My plan was to walk along the Hanzomon line, so that if the trains started running again I could hop on one of them. The other side of that plan was that, if the trains didn’t get going again, I reckoned I would be home before ten pm. Having been walking the Oyama Kaido recently, I was confident that I could walk that distance, and also that it would take about that long, and that was very important; a lot of people are stuck at work, and I don’t even have an office to sleep in. It turned out to be a good plan, because the trains didn’t restart until about 11pm, and I was, in fact, home by about 9:30. It did mean that, in the end, I spent a bit over six hours walking across Tokyo, and so got a pretty good impression of the damage.Basically, there wasn’t much. The big exception was Kudan Kaikan, which had a lot of ambulances and fire engines when I passed, and where I hear the roof collapsed, with at least one fatality. Otherwise, I saw nothing worse than some tiles fallen from a roof, and goods fallen from shelves. The streets were full of people walking home, because all the trains were out, but everyone was calm and even cheerful, even though it got very cold. The convenience stores were all busy, with long lines of people buying supplies, and by the time I got to Kawasaki they were largely sold out. The roads were full of cars. All the expressways were closed, so everyone was on the ordinary main roads, and the traffic was travelling at substantially less than walking pace for most of the time. Yuriko came to the same conclusion as me, and walked home from work to pick up Mayuki.
Of course, I didn’t actually hear from Yuriko until after 4pm, because getting any sort of communication was very difficult, and it was a relief to get confirmation that she was OK. I didn’t get confirmation that Mayuki was OK until 7pm, when another mail from Yuriko made it through to my phone. I wasn’t worried that Mayuki might be seriously injured â€” I’d seen a lot of not-damaged Tokyo by that point â€” but I was worried that she might be getting stressed at day care, if Yuriko hadn’t been able to get there. I didn’t hear anything else from her until I got home.That raises something for people worried about friends and family in Japan. If they are around Tokyo, don’t worry if you’ve heard nothing. There is very little damage around here, but phones, and, in some areas, internet, are not working well at all. They might not be able to tell you that they’re fine, but they almost certainly are.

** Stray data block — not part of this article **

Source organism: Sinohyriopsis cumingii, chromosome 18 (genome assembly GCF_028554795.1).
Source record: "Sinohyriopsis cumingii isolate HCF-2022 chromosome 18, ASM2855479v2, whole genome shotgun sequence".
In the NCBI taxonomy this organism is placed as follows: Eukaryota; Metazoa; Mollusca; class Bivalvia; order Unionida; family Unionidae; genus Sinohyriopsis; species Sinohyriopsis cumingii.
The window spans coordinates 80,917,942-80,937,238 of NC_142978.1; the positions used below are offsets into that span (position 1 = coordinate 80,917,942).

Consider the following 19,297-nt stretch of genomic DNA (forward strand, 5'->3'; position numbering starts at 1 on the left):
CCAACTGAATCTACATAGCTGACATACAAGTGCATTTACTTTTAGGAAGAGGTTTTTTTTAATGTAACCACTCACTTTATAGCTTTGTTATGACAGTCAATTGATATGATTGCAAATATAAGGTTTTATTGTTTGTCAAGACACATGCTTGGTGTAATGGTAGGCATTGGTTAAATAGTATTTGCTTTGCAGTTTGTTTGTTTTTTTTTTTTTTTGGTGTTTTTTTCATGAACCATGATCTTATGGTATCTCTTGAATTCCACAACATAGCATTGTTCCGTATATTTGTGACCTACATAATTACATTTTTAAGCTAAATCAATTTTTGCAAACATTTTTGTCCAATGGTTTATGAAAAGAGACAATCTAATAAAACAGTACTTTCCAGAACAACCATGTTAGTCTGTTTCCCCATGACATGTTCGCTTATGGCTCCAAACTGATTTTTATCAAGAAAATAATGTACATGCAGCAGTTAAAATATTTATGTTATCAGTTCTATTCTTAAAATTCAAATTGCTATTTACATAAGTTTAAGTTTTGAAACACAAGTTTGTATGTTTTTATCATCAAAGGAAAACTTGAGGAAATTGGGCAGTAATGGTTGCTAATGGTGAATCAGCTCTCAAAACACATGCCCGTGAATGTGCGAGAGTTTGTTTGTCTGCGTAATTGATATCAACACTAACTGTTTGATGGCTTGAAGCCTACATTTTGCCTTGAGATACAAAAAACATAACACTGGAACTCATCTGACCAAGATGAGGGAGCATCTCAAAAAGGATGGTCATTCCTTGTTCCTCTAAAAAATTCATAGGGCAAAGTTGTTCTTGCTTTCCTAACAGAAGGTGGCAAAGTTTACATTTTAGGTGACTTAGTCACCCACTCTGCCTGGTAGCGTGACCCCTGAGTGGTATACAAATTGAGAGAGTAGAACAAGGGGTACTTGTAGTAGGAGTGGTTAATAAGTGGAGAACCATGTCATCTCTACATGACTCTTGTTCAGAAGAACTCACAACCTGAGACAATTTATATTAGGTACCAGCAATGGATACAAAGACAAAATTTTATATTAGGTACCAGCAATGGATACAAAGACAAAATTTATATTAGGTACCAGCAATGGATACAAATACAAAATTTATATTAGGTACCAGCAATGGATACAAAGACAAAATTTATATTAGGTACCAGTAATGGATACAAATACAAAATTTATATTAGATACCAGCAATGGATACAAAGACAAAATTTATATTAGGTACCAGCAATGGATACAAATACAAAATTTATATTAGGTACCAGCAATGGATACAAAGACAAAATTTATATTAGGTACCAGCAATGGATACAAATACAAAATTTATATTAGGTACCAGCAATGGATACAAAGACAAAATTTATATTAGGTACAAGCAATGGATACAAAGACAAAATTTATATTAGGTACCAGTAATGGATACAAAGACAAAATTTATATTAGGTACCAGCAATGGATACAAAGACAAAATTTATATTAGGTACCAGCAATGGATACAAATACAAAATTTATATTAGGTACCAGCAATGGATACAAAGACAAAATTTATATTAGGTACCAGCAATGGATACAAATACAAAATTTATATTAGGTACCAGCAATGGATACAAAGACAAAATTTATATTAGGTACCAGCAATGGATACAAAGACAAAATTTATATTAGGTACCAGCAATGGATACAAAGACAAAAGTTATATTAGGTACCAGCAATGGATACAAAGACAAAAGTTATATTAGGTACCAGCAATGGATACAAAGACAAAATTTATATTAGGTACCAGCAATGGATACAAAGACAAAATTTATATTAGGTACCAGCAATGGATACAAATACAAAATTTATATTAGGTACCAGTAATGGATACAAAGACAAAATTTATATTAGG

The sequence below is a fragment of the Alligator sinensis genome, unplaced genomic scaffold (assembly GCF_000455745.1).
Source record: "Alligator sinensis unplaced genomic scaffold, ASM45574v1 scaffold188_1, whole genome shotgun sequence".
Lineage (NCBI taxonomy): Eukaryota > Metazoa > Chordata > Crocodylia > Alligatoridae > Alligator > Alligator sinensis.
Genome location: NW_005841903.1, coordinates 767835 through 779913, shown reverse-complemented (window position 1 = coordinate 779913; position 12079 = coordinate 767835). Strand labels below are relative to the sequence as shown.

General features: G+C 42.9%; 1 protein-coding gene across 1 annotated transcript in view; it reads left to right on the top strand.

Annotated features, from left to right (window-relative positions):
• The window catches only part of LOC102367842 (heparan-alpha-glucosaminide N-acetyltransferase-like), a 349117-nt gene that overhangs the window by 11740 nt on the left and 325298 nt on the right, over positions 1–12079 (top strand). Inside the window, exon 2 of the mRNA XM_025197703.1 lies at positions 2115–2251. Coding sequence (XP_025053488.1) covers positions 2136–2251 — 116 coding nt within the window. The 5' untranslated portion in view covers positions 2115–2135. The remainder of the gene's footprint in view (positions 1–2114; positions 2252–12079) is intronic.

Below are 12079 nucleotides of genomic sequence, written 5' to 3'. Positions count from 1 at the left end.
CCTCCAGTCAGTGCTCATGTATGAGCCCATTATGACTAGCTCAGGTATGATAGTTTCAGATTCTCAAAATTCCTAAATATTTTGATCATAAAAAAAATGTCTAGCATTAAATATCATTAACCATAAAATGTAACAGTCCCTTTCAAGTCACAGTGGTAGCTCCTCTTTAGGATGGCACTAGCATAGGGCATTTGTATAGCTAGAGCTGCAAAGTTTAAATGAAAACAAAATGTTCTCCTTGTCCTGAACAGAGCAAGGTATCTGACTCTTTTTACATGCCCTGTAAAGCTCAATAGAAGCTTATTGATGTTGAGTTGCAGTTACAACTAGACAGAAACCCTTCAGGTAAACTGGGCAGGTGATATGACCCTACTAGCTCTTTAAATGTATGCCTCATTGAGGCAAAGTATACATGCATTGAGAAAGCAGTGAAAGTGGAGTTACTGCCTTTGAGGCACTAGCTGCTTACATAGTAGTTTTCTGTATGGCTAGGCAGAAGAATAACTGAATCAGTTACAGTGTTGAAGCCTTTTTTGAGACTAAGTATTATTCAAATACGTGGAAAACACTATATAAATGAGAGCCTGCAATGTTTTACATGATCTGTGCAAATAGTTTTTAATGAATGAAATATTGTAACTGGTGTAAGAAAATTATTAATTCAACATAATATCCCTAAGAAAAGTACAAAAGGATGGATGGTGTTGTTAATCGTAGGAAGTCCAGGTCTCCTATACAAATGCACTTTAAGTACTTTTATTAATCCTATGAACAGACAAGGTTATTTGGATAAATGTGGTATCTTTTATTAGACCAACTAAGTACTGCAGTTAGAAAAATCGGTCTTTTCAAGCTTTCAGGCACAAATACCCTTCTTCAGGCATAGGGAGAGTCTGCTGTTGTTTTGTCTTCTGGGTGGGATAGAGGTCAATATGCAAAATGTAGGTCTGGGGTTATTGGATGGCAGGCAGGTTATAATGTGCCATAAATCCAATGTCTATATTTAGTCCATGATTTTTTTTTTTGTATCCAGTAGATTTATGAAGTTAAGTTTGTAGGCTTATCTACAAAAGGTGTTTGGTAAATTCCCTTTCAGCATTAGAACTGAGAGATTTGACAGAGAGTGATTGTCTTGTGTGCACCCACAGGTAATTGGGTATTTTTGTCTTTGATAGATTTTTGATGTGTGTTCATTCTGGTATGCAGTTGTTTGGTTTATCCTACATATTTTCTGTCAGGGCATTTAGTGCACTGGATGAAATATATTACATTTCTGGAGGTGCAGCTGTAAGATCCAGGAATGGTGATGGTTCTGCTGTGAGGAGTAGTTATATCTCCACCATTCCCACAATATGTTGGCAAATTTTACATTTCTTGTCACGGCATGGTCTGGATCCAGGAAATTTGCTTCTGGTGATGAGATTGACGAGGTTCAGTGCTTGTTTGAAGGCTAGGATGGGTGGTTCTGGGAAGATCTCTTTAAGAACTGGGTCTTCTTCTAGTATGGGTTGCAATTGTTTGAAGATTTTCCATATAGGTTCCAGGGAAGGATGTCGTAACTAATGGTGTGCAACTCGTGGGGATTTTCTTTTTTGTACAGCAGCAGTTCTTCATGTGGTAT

When I got home, I found that there was very little damage. The shelves in the washing area outside the bathroom had fallen over, a few books had fallen off the shelves in my office, and one part of the Hina dolls display had fallen onto one of the painted shells, shattering it. That’s a shame, but looking at Tohoku, utterly trivial. Mayuki even seemed to have been quite excited by the earthquake. Certainly, she was soon demanding that we turn off boring earthquake news, and put Thomas the Tank Engine on instead.
That was more or less as I’d expected, so on the way home I kept worrying about Tohoku. One of my students is up there at the moment, and I’ve been able to make contact with her and confirm that she’s OK, so that’s a relief. However, it’s looking really bad.